Skip to content
Active learning is a pedagogy focused on improving student performance through a steady exchange of feedback between instructor and students over the course of a semester. In a traditional lecture model, students spend the majority of their class time listening and have only a few opportunities to get feedback on their learning (usually via exams or papers) spaced at intervals across the semester. In an active learning classroom, students have frequent opportunities to test their knowledge and reflect on their learning. Faculty are able to use the results of these activities to tailor their instruction to better support students’ learning.
Research shows that student engagement in active learning processes stimulates cognitive structures that deepen understanding and challenge misconceptions (Zull, 2012). Strategies for active learning include introducing collaborative project-based learning, flipped classes, group problem-solving sessions, use of in-class polling, multimedia content creation, and peer teaching.
Our office can provide guidance and support as you consider incorporating active learning approaches in your teaching.
Research has shown that learner attention starts to wane after 10-20 minutes of passive listening. We will help you divide your lectures effectively, interspersing content delivery with student engagement techniques. We can identify ways to add multimedia elements like images, video, and audio to lectures to further stimulate attention. We are here to assist you in thinking about how and why technology-enhanced interventions can maximize student attention and improve learning outcomes.
Simple strategies include thinking about what can be done outside of class. If you find yourself running out of time to cover essential content, then think about what students can prep before or after class. This is the basis of the flipped classroom model, which frees up in-class time for more hands-on activities. Incorporating group activities allows students to learn socially, can increase motivation, and challenges students to confront difficult information.
We suggest starting small – first incorporating a single activity throughout the semester. This will allow you to gauge what works best with your teaching style and student population.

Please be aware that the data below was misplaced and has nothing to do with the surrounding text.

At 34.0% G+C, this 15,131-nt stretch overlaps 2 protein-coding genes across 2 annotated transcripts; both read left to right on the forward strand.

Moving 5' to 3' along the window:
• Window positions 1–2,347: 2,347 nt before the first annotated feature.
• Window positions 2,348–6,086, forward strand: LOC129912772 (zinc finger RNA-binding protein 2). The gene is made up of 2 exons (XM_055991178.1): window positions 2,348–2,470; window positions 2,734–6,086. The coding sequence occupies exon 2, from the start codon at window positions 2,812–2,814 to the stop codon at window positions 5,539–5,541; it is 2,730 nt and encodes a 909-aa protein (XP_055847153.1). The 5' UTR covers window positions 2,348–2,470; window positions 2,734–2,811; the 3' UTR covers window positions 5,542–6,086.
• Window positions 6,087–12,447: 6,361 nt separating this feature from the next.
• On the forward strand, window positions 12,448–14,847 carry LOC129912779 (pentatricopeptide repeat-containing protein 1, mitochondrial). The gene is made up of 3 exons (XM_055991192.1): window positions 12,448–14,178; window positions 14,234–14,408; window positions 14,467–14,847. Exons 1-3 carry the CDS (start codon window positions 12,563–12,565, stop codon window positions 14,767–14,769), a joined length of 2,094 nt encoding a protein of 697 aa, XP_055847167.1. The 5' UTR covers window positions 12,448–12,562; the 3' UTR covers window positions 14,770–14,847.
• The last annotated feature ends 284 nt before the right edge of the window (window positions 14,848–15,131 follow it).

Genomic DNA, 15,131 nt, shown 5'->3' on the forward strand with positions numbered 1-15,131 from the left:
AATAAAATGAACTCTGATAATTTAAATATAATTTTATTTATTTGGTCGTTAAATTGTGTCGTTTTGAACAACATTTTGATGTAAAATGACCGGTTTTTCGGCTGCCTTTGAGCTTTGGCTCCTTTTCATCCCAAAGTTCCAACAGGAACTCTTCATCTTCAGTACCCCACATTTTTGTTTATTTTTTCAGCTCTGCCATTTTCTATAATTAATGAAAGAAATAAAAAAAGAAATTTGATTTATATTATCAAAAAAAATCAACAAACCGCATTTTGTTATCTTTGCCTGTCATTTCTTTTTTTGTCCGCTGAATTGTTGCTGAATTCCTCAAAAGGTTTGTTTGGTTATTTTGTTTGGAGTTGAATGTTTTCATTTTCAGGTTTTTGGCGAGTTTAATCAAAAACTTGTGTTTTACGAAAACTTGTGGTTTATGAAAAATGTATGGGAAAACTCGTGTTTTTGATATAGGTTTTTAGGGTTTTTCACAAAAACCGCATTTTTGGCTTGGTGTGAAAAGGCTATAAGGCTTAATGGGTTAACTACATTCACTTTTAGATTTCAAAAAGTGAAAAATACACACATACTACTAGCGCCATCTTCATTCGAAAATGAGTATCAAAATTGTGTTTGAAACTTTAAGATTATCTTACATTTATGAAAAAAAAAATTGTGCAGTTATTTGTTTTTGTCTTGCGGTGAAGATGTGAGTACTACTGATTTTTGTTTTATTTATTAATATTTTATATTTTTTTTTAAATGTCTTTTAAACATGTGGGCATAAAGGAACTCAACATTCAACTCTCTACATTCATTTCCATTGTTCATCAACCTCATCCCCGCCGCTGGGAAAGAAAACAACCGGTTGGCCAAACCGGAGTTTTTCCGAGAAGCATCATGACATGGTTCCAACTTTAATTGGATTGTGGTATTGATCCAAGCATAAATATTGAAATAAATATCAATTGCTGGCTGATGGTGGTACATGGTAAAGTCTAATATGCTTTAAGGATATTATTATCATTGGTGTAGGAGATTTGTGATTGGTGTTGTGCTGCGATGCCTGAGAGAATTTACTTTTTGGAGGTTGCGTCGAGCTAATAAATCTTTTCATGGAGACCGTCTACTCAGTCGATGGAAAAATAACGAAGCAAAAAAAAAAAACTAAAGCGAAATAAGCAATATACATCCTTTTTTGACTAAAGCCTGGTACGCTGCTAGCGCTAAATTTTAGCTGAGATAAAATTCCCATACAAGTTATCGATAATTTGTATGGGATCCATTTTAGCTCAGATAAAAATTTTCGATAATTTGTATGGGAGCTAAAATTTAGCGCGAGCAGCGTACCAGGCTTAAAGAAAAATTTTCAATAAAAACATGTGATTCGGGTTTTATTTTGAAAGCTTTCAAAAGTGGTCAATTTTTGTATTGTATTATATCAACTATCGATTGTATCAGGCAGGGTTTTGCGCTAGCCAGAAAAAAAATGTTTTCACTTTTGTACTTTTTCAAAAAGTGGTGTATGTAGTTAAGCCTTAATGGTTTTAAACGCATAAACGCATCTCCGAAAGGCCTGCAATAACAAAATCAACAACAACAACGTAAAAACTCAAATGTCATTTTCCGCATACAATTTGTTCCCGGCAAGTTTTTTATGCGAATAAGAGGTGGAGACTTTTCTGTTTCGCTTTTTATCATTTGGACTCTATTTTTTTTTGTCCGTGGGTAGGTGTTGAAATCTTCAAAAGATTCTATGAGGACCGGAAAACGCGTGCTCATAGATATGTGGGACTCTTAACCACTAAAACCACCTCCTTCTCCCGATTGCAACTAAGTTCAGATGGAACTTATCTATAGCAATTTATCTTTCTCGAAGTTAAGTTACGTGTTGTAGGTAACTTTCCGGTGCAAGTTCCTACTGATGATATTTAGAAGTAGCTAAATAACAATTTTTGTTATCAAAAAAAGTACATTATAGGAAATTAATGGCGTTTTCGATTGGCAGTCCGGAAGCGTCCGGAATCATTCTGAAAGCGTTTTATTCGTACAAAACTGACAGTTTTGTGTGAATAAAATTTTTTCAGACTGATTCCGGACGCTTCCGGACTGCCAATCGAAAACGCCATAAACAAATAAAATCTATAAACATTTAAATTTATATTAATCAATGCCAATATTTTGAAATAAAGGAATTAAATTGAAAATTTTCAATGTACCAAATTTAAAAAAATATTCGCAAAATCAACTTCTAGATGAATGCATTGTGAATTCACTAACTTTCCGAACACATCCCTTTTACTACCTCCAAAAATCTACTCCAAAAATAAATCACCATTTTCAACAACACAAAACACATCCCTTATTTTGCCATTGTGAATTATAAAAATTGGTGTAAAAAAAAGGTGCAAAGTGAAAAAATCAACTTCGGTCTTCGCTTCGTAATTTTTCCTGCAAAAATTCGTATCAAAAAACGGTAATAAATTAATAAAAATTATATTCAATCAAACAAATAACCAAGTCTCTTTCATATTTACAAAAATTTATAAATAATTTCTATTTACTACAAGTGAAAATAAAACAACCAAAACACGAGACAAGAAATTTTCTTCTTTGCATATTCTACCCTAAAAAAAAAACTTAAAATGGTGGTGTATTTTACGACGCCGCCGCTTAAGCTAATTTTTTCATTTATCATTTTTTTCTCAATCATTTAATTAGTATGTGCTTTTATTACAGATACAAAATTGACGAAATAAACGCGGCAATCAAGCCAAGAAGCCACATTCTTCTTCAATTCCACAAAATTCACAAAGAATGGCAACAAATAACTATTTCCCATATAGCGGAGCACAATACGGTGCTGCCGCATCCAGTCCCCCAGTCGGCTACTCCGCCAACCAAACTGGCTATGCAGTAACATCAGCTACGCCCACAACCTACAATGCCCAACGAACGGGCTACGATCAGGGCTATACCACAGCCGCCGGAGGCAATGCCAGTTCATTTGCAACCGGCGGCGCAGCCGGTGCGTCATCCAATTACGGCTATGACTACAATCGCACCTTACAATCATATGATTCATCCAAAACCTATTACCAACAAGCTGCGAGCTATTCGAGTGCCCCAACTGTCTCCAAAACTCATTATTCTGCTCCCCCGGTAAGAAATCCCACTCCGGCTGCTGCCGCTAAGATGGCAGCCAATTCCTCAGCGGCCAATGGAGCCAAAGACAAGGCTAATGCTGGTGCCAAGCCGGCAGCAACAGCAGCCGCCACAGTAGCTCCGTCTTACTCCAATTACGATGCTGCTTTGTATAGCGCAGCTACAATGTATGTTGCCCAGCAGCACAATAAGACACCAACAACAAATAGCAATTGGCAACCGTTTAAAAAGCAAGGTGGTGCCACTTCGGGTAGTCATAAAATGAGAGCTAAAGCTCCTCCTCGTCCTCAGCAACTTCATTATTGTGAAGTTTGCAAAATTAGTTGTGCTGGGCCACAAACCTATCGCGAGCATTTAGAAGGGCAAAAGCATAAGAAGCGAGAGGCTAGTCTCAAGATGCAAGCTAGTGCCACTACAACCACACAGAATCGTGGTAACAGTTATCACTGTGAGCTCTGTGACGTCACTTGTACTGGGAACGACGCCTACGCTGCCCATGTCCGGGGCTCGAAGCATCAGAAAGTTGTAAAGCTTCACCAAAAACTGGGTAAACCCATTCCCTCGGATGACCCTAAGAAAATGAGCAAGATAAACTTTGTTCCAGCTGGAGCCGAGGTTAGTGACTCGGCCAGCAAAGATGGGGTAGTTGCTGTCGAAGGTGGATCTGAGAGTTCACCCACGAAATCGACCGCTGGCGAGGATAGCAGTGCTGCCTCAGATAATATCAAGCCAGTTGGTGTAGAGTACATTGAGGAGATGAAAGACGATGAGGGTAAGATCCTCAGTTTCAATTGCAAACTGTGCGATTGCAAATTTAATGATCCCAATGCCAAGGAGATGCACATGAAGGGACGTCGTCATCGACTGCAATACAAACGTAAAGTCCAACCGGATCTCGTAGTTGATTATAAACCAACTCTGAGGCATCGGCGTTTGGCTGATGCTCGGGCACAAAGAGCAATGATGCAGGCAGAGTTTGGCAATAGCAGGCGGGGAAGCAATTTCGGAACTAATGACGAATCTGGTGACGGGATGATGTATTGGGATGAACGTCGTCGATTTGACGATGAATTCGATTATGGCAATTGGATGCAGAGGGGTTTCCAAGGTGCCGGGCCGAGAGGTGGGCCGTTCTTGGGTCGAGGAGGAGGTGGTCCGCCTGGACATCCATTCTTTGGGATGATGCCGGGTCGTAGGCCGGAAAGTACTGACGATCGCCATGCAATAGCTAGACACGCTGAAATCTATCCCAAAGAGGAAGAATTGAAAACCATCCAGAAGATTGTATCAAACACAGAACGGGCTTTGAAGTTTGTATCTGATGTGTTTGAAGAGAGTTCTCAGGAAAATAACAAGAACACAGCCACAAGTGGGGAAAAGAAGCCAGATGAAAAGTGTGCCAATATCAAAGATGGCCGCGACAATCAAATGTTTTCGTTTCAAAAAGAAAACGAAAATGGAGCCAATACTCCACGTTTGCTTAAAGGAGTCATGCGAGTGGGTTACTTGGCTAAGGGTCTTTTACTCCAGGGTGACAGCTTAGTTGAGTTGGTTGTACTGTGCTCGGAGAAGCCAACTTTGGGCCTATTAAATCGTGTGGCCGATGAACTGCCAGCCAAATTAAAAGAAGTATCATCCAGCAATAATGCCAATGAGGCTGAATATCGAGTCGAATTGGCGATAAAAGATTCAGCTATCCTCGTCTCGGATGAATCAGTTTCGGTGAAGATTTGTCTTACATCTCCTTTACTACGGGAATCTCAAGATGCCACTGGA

Bringing active learning into the classroom means creating thoughtful learning experiences for students. We encourage transparency and collaboration with students. Explaining the purpose of the learning experiences and soliciting feedback will improve students’ participation and satisfaction.
Sometimes instructors worry that introducing a lot of new opportunities for feedback will create an overwhelming amount of grading, but many of the most effective activities can be automated, self-graded, or peer-graded. Remember, the goal is to give learners more low-stakes opportunities to gauge their own learning so that they can adjust their methods and improve their performance on high stakes assessments such as exams, projects, and papers.
Millis (2012) offers research-based examples of active learning strategies. Additional strategies are outlined below.
Suggestions for making lecture-based courses more active involve:
Suggestions for making discussions more active include:
- introducing project-based learning: have students work in small teams to complete a common learning goal
- flipping content selectively: relegate fact-based lectures to online modules that students do outside of class
- having small groups of students recap core lecture materials for the class